I wish I had more, but I always live by the rule:

If I get angry at something, or someone. I always think "In two days time will this matter...? Or ten day...? or two months?"

The answer is always "No"

zppa10 karma

WebTrends, Omniture, Tealeaf, Google Analytics, & OpinionLab. How are you using these tools to track visitors and build personas?

webanalyst8 karma

Omniture's Insight does this really well which integrates with Omniture.

For example, it can integrate your calls to banks for mortgages with any future mortgage applications but only on the same site/company/domain.

As far as I know. Insight (Now called Workbench) leads the pack.

Eternally657 karma


webanalyst10 karma

In some media companies, they want to drive a higher CPM (cost per thousand) via targeted ads so they would want to gather information.

In terms of gathering information, companies are not really allowed to scrap. They may limit the content you watch without logging in with your details (or via facebook etc)

*edited thousand, not million. - thanks to /u/Techwood111

golfmade7 karma

When I'm using sites such as Kayak, Hipmunk, etc. looking for flights: Does using incognito mode protect me from the flights I'm looking for going up in price?

webanalyst4 karma

Kayak scans the sites, the price is still driven by the airlines.

JoeUsr6 karma

What is currently the most effective means of getting someone to buy something online? What techniques are being used that we might find interesting?

As a follow on, how independent are deal/bargain sites? Clearly they are referrers, but is the collusion at some level with retailers?

webanalyst3 karma

Targeted product placement and suggestions.

This requires the website to know a bit more about the user.

Bargain sites make a cut , it's usually about 3-10% depending the the product. They are considered as affiliates.

snipdawg6 karma

Whats the biggest company you have worked for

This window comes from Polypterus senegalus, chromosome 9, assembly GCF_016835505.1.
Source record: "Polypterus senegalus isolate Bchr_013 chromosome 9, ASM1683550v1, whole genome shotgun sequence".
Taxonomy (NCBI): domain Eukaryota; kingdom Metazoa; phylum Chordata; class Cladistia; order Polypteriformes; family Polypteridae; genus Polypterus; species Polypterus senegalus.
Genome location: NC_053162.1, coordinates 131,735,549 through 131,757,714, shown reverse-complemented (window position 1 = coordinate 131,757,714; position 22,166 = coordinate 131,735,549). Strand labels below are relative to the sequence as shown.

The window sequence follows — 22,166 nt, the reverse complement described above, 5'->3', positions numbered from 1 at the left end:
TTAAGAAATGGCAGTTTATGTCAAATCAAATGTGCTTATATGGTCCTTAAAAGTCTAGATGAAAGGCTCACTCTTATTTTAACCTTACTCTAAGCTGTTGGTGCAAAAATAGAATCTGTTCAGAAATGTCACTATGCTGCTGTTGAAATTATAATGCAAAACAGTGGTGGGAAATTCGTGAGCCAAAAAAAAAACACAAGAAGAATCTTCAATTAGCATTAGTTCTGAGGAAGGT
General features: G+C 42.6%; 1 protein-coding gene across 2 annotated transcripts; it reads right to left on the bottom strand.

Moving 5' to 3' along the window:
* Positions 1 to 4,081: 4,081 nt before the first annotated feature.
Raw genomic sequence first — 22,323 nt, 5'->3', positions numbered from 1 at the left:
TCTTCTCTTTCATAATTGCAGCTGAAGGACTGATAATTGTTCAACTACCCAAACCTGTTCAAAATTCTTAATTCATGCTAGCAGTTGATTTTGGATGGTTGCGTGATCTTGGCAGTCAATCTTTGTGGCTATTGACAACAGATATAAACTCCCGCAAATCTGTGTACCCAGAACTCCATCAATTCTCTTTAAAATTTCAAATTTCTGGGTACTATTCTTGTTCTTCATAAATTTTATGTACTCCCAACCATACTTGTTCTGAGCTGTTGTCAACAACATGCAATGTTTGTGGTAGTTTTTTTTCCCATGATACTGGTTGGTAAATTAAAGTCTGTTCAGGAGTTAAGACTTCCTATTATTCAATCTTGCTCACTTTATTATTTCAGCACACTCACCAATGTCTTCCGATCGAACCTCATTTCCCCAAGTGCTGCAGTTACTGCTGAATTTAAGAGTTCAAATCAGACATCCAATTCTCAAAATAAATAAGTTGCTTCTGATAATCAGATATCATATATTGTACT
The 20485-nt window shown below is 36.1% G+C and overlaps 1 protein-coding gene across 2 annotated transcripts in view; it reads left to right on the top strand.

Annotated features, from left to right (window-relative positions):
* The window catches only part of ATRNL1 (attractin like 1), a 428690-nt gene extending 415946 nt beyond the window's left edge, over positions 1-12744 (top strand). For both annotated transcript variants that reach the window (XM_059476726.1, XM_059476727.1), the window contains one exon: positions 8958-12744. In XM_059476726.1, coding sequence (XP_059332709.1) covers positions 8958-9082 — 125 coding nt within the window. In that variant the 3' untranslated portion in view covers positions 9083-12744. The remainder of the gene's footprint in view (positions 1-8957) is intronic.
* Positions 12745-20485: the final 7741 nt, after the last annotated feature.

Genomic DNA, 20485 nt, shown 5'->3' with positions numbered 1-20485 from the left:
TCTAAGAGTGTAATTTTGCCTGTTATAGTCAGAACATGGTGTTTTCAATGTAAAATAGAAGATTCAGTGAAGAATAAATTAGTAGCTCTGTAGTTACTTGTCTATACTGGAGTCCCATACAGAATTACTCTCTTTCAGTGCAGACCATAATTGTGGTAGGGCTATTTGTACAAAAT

webanalyst8 karma

I can't reveal the companies I've worked for but all the industries companies I've worked for have been the biggest in their fields.

Shambloroni5 karma

What amount of your analysis is performed at the per customer-level manually (you mentioned Excel) vs. examining trends and behavior at a large scale (terabytes and beyond). Do you employ any big data technologies like Hadoop, Spark, MongoDB etc.?

webanalyst3 karma

We don't analyse any data by the customer level (i.e. this person did this and that)

But rather this group did this and that.

We have had data scientists to work with huge databases to analyse the data in a more robust level.

FallenNgel4 karma

What is the ration of quantitative analysis to qualitative in your work? I’m sure you get deeper into statistical analysis than the tools offered in excel. How much deeper and what tools do you prefer?

webanalyst5 karma

We have special data scientists that will extract the raw data out of the database and do the analysis.

What we do is very basic.

mjftho3 karma

how do you make money off of us? what particular piece(s) of our data is most important in selling our trends/habits?

webanalyst3 karma

Unless you're shopping at an online retailer, 99% of online content publishers are monetizing their audiences via a variety of ads (mostly display ads). Some also use paywalls or other transaction-based access models, but ads (display, rich media, video pre-roll, native ads, sponsored content, etc.) are where the money is.

So the above is right, money can be made from various streams - either from targeted ads but if it's an commercial website, email addresses are pretty valuable.

selectorate_theory3 karma

Could you say a bit about the education / work experience that get you to where you are today? Any advice for a young person looking into web development as a career?

webanalyst8 karma

Answered in the question above. I have a Bachelors Degree in a non-computing field

AFDStudios3 karma

How relevant is Schema.org tagging? How do you see it being implemented (or not) in the future -- should we bother with it or do you think it's Doomed to Failure?

webanalyst3 karma

I don't know much about Scheme.org.

Howver, all the tags in analytics from different analytics companies or sites are not standardised unfortunately.

Using a tag bucket is a good way of switching and rolling out new packages.